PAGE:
In an article published in the June 7, 2018 issue of The New York Review of Books, authors Israel Rosenfield and Edward Ziff discussed epigenesis, “a newly recognized genetic mechanism . . . which enables the environment to make long-lasting changes in the way genes are expressed.”
Without changing the information encoded in the DNA, epigenesis changes the manner in which the genes are “read.” This could result in both beneficial and adverse phenotypic changes. Surprisingly, in some cases such alterations can “be passed on to future generations who have never directly experienced the stresses that caused their forebears’ depression or ill health,” the authors noted. Multiple external influences can act as triggers of adverse epigenetic changes, including stress, childhood trauma, and malnourishment, but also, what is increasingly recognized, exposure to toxicants.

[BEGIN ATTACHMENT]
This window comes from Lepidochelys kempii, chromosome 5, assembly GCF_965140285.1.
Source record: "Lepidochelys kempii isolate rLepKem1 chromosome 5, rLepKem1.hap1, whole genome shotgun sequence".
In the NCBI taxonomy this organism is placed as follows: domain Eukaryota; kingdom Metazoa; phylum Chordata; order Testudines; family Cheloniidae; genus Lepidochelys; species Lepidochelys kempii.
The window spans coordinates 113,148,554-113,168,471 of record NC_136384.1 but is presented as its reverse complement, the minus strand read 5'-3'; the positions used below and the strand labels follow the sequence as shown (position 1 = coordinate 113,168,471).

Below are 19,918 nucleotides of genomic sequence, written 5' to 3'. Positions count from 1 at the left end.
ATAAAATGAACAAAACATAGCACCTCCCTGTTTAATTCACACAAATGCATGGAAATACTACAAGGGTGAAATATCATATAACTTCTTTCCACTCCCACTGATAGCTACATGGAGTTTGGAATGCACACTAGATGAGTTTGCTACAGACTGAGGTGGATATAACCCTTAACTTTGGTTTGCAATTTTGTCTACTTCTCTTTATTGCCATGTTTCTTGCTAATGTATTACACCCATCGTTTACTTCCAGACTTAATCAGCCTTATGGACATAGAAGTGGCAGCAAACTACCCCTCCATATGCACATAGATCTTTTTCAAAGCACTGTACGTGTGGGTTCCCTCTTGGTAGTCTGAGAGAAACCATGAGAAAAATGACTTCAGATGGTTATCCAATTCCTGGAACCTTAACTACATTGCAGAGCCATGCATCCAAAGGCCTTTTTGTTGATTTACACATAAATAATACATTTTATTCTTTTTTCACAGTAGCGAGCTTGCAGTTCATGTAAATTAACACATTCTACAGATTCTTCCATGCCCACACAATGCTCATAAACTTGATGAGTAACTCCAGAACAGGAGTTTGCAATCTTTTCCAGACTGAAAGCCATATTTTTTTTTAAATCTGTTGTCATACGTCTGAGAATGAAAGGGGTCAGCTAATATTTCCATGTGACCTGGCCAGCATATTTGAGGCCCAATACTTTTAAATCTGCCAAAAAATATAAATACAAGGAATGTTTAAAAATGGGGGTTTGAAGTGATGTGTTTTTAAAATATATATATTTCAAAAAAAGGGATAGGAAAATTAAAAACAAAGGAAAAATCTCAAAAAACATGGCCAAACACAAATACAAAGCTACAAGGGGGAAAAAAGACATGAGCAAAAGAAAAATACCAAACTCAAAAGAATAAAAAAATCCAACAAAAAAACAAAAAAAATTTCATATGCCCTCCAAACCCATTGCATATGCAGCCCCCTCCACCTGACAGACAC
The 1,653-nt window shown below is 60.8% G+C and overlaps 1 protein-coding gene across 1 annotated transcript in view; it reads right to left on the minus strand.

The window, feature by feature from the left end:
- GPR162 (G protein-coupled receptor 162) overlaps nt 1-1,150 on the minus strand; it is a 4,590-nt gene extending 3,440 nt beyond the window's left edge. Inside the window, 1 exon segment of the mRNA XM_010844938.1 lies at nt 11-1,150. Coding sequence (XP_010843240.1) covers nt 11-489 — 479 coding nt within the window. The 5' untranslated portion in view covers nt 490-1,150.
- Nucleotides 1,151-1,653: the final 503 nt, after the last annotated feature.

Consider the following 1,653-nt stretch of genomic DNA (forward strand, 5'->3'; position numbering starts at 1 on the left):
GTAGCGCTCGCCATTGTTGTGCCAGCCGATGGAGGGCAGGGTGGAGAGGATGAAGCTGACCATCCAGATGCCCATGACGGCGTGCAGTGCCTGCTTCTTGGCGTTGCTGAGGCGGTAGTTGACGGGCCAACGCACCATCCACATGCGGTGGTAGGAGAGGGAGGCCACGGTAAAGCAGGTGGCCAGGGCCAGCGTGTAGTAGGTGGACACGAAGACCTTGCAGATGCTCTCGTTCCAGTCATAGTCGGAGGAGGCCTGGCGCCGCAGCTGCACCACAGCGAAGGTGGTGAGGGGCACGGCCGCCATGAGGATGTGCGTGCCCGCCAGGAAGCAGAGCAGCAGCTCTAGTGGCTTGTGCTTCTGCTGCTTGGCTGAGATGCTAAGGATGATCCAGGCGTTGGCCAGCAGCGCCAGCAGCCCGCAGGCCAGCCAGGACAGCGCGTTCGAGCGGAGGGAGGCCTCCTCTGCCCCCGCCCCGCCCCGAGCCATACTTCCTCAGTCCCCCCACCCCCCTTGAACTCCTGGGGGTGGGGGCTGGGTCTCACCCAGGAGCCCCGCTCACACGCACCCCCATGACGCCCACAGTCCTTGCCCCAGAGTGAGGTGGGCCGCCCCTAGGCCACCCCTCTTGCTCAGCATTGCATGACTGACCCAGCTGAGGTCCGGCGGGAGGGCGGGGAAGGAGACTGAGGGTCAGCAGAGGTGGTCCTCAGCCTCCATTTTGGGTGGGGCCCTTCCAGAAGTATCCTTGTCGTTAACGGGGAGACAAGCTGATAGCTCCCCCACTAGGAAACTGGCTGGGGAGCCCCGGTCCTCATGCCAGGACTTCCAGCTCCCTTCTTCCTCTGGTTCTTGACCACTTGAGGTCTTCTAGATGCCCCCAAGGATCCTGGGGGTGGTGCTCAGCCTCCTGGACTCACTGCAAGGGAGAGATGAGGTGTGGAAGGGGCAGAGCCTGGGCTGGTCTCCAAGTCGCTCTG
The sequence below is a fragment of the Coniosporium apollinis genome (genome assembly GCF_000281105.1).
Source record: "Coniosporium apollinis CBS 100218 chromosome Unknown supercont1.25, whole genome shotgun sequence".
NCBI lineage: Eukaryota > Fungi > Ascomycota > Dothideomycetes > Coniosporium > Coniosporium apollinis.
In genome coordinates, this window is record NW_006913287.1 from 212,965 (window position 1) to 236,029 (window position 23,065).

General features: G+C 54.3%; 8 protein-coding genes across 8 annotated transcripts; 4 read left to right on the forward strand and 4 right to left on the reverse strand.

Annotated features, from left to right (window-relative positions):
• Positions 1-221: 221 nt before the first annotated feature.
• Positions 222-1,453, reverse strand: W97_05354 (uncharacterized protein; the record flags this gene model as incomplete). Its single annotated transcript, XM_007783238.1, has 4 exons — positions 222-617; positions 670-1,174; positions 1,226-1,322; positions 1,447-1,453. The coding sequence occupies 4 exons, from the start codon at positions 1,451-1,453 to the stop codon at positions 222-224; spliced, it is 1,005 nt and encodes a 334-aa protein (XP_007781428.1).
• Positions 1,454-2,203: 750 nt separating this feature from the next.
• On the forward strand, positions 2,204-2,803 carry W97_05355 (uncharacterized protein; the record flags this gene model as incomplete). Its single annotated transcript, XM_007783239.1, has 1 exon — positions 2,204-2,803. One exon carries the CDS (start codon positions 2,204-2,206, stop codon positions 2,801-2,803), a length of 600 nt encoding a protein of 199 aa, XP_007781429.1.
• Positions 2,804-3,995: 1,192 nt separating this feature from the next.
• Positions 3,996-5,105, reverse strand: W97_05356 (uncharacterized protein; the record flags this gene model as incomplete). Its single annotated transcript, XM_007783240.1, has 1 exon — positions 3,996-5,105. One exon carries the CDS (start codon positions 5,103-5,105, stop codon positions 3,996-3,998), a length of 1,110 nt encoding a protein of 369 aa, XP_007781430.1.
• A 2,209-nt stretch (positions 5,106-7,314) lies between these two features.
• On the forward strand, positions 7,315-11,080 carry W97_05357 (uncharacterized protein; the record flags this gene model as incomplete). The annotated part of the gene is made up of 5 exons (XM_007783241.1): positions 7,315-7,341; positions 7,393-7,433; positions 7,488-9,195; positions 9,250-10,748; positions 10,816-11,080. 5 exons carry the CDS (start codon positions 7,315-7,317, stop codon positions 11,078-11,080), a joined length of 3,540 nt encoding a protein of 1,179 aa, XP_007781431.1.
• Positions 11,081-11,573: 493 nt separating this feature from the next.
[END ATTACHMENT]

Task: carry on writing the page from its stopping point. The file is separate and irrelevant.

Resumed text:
Israel Rosenfield and Edward Ziff (2018). “Epigenetics: The evolution revolution.” The New York Review of Books, issue June 7, 2018.